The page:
US5535284A - Woofer speaker and acoustically coupled sub-woofer speaker system - Google Patents

Woofer speaker and acoustically coupled sub-woofer speaker system Download PDF

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US5535284A
US5535284A US08/285,274 US28527494A US5535284A US 5535284 A US5535284 A US 5535284A US 28527494 A US28527494 A US 28527494A US 5535284 A US5535284 A US 5535284A
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elbow
woofer speaker
lower
upper
upper end
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Expired - Fee Related
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US08/285,274
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James A. Thornhill
Charlotte Thornhill
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Thornhill; James A.
Thornhill; Charlotte
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    • HELECTRICITY
    • H04ELECTRIC COMMUNICATION TECHNIQUE
    • H04RLOUDSPEAKERS, MICROPHONES, GRAMOPHONE PICK-UPS OR LIKE ACOUSTIC ELECTROMECHANICAL TRANSDUCERS; DEAF-AID SETS; PUBLIC ADDRESS SYSTEMS
    • H04R1/00Details of transducers, loudspeakers or microphones
    • H04R1/20Arrangements for obtaining desired frequency or directional characteristics
    • H04R1/32Arrangements for obtaining desired frequency or directional characteristics for obtaining desired directional characteristic only
    • H04R1/34Arrangements for obtaining desired frequency or directional characteristics for obtaining desired directional characteristic only by using a single transducer with sound reflecting, diffracting, directing or guiding means
    • H04R1/345Arrangements for obtaining desired frequency or directional characteristics for obtaining desired directional characteristic only by using a single transducer with sound reflecting, diffracting, directing or guiding means for loudspeakers

Abstract

Provided is a woofer speaker and acoustically coupled sub-woofer speaker system. Such system is comprised of a tubular enclosure and has a lower elbow. The lower elbow has an open lower end facing sideward, an open upper end facing upward and a bend therebetween. Further included in the system is an upper elbow with an open lower end facing downward, an open upper end facing sideward and a bend therebetween. An extension tube is coupled between the upper end of the lower elbow and the lower end of the upper elbow to define a transmission channel. A woofer speaker is coupled to the lower end of the lower elbow and is adapted to be electrically energized for projecting sound therefrom. Finally, a holding mechanism is provided for allowing the tubular enclosure to be supported in a fixed orientation. The system is constructed so that when the woofer speaker is electrically energized, back propagated audible sounds are acoustically coupled through the transmission channel and projected from the upper end of the upper elbow in phase with those of the woofer speaker. This creates a sub-woofer speaker.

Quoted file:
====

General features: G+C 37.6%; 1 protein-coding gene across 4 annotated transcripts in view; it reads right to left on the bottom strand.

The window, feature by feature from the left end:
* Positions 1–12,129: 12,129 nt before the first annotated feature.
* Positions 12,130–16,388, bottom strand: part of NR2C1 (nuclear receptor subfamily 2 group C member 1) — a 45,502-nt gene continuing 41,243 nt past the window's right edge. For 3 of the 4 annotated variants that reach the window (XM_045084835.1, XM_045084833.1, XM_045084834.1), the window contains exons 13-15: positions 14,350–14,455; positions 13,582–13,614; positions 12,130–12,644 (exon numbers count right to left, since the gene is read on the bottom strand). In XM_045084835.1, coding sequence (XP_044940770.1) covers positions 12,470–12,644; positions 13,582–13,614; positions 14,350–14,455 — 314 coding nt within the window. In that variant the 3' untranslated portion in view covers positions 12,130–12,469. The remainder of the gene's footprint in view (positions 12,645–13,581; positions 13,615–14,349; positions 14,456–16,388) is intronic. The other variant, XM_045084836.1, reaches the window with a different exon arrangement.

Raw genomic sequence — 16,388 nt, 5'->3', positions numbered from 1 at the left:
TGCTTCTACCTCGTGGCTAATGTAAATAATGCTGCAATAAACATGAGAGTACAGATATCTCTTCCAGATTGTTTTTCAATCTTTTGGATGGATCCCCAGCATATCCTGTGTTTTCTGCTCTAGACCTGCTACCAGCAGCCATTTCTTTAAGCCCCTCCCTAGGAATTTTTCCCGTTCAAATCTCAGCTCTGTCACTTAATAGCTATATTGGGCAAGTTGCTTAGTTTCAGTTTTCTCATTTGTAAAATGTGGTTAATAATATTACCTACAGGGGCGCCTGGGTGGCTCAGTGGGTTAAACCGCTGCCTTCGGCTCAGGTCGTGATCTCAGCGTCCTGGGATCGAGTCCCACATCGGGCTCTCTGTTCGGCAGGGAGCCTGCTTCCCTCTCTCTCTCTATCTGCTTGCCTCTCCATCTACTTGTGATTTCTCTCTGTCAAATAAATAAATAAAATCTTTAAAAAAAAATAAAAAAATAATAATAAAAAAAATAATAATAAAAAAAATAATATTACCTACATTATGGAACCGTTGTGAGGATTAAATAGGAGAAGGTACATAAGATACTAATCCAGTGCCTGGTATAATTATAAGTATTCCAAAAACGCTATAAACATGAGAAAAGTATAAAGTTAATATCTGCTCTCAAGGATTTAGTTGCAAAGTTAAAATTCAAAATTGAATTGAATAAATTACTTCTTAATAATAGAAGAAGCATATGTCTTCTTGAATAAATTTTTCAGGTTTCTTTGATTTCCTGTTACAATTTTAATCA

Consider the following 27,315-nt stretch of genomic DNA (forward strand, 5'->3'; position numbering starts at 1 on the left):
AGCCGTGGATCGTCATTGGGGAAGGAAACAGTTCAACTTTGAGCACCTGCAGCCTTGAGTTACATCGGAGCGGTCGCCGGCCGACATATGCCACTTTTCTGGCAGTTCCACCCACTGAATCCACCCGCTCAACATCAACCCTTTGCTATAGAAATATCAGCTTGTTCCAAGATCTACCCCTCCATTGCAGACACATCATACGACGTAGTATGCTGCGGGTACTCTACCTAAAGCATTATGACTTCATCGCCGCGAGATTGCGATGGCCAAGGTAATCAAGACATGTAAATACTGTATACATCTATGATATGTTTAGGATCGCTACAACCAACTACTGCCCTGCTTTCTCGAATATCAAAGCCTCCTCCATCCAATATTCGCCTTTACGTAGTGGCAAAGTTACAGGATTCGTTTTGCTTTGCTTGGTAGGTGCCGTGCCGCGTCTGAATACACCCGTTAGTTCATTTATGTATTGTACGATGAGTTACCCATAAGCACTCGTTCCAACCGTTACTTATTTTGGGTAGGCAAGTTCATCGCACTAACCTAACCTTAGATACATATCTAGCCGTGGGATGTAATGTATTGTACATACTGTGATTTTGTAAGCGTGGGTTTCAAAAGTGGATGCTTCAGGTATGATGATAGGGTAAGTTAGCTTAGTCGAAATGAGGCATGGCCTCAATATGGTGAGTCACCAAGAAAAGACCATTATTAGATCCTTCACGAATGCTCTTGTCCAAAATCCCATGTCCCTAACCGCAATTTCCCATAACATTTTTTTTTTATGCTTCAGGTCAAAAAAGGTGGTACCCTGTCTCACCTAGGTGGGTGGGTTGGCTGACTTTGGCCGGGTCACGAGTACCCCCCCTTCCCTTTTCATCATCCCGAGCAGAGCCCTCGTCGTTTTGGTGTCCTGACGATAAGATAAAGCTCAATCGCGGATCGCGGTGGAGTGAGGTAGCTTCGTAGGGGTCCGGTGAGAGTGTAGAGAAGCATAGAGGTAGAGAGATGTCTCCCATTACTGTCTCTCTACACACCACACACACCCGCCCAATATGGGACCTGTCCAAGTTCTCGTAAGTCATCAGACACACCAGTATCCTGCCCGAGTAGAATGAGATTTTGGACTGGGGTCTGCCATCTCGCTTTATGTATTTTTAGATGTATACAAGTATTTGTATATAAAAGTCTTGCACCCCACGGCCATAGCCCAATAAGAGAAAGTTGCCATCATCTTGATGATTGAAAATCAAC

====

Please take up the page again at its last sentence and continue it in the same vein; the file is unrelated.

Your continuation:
Description

BACKGROUND OF THE INVENTION

1. Field of the Invention

The present invention relates to a woofer speaker and acoustically coupled sub-woofer speaker system and more particularly pertains to transmitting audible low frequency acoustic energy with a woofer speaker and acoustically coupled sub-woofer speaker system.

2. Description of the Prior Art

The use of sub-woofer speaker systems is known in the prior art. More specifically, sub-woofer speaker systems heretofore devised and utilized for the purpose of providing acoustic energy are known to consist basically of familiar, expected and obvious structural configurations, notwithstanding the myriad of designs encompassed by the crowded prior art which have been developed for the fulfillment of countless objectives and requirements.

By way of example, U.S. Pat. No. 273,583 to Hattori discloses a speaker enclosure. U.S. Pat. No. 319,239 to Kovner discloses a speaker enclosure. U.S. Pat. No. 5,147,986 to Cockrum et al. discloses a subwoofer speaker system. U.S. Pat. No. 5,170,436 to Powell discloses an acoustic speaker system. U.S. Pat. No. 5,191,177 to Chi discloses a tube speaker.